Every coach dreams of having length on his roster. In the era of positionless basketball, trotting out three or four 6-8 guys with 7-foot wingspans unlocks a mythical defensive treasure chest.
The other positive with long players: They’re just plain fun to watch. Impossible chase down blocks become reality. Crosscourt passes that look promising one second vanish out of thin air the next. Dunks that should never be attempted are, and with great success.
Here is our all-limbs team:
G Markelle Fultz, Washington
Washington has struggled this season, but Fultz is an obvious bright spot. The freshman point guard might be the most talented player in the country. There’s not much to nitpick with his game.
The offensive skillset is obvious. Fultz is averaging 22.3 points per game on 49.5 percent shooting; he’s also draining 45.5 percent of his 3’s. He’s a great athlete, and his long arms allow him to finish above or around the trees in the lane. Fultz can extend the ball further on inside finishes than just about any other guard, and that messes with a shot-blocker’s internal calculus.
The floater at the :18 second mark shows that, and on the next play, he runs the length of the floor and swats a Yale shot with ease. There are plenty of outstanding point guards in college basketball; none can do that.
Fultz is averaging 1.4 blocks and 1.6 steals per game. He can guard three positions and carry an offense. This guy is the real deal.
G/F Mikal Bridges, Villanova
Bridges is, by far, the best defender on the No. 1 team in the country, and outside of low-post dinosaurs, he can stick anyone. Bridges is long, strong and agile; he’s capable of stifling upper-echelon scorers by himself or starring at the top of a 1-2-2 press.
The redshirt sophomore boasts the lowest defensive rating of any Wildcat regular; foes score 91.1 points per 100 possessions with Villanova’s stopper on the floor (that was before Wednesday’s loss to Butler). He’s averaging 1.6 steals per game and will make your jaw drop at least once per contest. If the Villanova football team needs another wide receiver, look no further:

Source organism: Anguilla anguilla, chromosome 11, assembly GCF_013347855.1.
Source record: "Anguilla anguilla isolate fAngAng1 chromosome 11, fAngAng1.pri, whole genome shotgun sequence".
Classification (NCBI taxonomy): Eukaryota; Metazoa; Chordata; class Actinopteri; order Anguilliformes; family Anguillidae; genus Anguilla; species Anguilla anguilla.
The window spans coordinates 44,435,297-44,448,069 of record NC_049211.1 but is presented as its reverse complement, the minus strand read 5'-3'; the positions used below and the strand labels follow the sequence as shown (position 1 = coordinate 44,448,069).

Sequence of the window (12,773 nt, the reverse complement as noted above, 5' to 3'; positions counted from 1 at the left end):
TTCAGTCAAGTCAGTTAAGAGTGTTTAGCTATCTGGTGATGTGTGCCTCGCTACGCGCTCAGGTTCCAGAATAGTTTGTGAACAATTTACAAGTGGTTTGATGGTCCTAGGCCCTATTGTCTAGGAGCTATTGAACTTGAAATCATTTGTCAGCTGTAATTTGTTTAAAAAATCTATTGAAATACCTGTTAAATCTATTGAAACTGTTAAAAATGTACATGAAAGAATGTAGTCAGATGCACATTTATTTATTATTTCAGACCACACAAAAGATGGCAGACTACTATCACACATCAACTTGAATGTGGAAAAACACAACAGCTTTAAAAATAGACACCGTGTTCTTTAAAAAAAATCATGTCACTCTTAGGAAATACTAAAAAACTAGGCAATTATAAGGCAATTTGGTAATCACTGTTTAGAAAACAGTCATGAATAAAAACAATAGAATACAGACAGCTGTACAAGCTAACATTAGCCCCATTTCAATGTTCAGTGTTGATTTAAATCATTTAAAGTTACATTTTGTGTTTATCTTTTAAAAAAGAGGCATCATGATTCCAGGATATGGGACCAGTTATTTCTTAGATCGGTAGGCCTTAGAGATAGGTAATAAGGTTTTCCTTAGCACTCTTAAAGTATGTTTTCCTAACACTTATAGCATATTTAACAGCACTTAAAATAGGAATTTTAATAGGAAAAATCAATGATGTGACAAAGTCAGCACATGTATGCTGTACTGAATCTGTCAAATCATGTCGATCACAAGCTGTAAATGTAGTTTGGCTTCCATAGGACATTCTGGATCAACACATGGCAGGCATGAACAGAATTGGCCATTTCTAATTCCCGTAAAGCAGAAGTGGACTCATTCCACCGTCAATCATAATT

This seemed like a safe enough pass for Sheldon McClellan to make in last year’s NCAA tournament. Not against Bridges.
Bridges is only scratching the surface of his potential.
F OG Anunoby, Indiana
The captain of the all-limbs team. Highlights do him justice better than words:
Anunoby has the basketball equivalent of a pick-six, the steal-slam, down pat. The Indiana sophomore is nursing an injured ankle, so he hasn’t had the same impact lately as he did at the beginning of the year. But when he returns to form, look out.
Anunoby still averages more than a block and a steal per game, and those totals only figure to rise. IU’s jack-of-all-trades is a super version of Bridges: even longer, with a bit more polish and physicality to his game. You don’t see attributes like Anunoby’s very often.
F Chris Boucher, Oregon
Boucher is your casual 200-pound post player who has a ridiculous wingspan, shoots 3’s and blocks shots like a madman.
When Oregon’s offense stalls, it has a simple strategy: get the ball on the rim and unleash No. 25 on the glass. He’ll do the rest.
It’s fun when the rest of the team realizes it’s playing alongside a physical freak. Sometimes, in the Ducks’ case, they throw lobs they shouldn’t. But if you heave the ball into Boucher’s zip code, he’ll flush it.
Boucher is a basketball weirdo in the best kind of way. You never know what he’ll do on a given night.
C Tacko Fall, UCF
After an up-and-down freshman campaign, Fall is thriving as a sophomore, averaging 14.3 points and 11.2 rebounds per game while shooting 80 percent. On Tuesday night against East Carolina, he missed all six shots he took. Before that win, he had missed only 17 all season.
It’s nice that Fall humors everyone by jumping when he dunks or blocks a shot, but it hardly seems necessary. Fall was learning the ins and outs of college basketball as a freshman. This season, he’s leveraging his gargantuan size and length in optimal ways.